Passwords easy to crack
Although most passwords were hashed with SHA-1, this can be easily cracked. According to LeakedSource, 103,070,536 AdultFriendFinder passwords were stored in plain text, while 232,137,460 were hashed with SHA-1, but the site estimated that 99.3% of all passwords from this website had been cracked.
The hacked data once again shows that most people use simple, easy-to-guess passwords, with the six most common passwords being 123456, followed by 12345, 123456789, 12345678 and 1234567890. The next most common passwords used for these adult sites were: password, qwerty and qwertyuiop.
The emails registered on the sites include 5,650 from .gov domains and 78,301 from .mil domains, but the most common domain is Hotmail.com, followed by Yahoo.com and Gmail.com.
The most common languages are English (248,986,884), Spanish (63,602,761), Portuguese (29,827,490), French (23,313,262) and Chinese (10,384,967).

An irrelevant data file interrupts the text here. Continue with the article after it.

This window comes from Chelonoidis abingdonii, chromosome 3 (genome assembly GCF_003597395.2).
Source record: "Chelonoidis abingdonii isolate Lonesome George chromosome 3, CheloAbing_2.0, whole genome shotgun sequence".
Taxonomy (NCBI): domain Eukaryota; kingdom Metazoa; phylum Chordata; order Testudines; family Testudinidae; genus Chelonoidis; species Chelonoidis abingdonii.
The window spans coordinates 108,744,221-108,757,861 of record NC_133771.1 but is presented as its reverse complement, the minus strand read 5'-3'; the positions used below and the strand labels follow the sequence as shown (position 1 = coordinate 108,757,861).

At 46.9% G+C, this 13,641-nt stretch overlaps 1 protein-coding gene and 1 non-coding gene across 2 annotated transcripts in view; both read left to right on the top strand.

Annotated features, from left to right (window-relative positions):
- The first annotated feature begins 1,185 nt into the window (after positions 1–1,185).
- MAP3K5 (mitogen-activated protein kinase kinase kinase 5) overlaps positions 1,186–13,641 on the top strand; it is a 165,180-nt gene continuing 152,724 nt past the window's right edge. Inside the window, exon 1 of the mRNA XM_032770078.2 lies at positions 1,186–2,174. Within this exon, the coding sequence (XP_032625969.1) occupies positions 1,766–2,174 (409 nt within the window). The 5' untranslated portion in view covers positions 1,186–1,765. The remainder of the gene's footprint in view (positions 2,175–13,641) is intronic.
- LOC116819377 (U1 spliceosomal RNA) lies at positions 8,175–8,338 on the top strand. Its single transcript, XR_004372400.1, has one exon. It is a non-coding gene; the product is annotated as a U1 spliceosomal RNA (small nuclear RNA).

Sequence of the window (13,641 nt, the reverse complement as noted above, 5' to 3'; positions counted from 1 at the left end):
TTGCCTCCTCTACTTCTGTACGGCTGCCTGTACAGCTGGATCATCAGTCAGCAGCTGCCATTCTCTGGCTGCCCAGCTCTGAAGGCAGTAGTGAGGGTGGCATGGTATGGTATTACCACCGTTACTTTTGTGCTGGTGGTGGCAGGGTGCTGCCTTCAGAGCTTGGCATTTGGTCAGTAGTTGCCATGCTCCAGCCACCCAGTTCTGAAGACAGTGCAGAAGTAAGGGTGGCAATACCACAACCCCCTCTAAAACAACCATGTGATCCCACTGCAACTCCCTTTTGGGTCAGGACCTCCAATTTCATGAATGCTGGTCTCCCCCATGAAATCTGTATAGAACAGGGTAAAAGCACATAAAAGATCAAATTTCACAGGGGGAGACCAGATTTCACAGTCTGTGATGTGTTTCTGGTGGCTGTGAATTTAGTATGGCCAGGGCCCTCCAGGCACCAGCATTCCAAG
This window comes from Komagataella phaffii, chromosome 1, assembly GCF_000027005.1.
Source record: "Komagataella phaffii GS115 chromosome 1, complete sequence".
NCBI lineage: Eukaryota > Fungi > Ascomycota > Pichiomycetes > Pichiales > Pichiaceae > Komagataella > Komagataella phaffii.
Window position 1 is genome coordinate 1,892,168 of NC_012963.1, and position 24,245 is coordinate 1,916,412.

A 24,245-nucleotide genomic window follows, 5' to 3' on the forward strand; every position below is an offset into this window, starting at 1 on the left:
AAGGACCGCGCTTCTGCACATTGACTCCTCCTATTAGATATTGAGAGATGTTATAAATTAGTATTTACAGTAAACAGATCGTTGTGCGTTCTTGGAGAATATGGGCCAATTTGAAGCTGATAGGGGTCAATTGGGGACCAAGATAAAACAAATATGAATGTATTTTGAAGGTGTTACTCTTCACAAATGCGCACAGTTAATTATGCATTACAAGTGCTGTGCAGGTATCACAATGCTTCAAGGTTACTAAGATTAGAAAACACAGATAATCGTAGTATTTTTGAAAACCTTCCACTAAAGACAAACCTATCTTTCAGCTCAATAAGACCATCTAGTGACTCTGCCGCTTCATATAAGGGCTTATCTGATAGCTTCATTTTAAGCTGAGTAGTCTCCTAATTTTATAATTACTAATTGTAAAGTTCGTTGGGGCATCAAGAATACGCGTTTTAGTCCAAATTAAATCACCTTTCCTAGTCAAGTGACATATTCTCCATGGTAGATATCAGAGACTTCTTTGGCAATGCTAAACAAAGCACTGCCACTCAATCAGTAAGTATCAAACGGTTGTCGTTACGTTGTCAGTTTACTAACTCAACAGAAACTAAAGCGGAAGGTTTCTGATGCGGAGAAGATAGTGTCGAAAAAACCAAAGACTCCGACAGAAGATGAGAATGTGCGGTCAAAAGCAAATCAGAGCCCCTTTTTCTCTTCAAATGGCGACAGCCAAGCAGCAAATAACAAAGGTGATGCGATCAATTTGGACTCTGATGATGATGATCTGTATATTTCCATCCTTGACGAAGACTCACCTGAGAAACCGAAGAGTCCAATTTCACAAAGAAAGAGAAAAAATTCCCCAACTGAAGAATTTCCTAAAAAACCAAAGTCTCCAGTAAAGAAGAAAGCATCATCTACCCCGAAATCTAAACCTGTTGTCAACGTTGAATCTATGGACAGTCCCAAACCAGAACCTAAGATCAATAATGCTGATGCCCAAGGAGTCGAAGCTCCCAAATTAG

FriendFinder Networks has neither confirmed nor denied the breach, but in a statement said it had received a number of reports regarding potential security vulnerabilities from a variety of sources.
“Immediately upon learning this information, we took several steps to review the situation and bring in the right external partners to support our investigation,” said Diana Ballou, FriendFinder senior counsel, in a statement.
“While a number of these claims [about security vulnerabilities] proved to be false extortion attempts, we did identify and fix a vulnerability that was related to the ability to access source code through an injection vulnerability,” she said.
The only way to shore up defences is by getting the basics right, from implementing the correct procedures, to managing critical assets through a proactive and integrated approach, according to Peter Martin, managing director at security management firm RelianceACSN.
“It doesn’t matter what industry you are in. Company directors and managers are legally accountable for people’s personal data,” he said.
Businesses need to professionalise their operations data security, said Martin. “To do this they need trained experts and engineers, not well-meaning but overworked internal staff doing their best. That approach is no longer good enough. Until organisations have got the basics right, we’ll continue to see breaches like this happening on a daily basis,” he warned.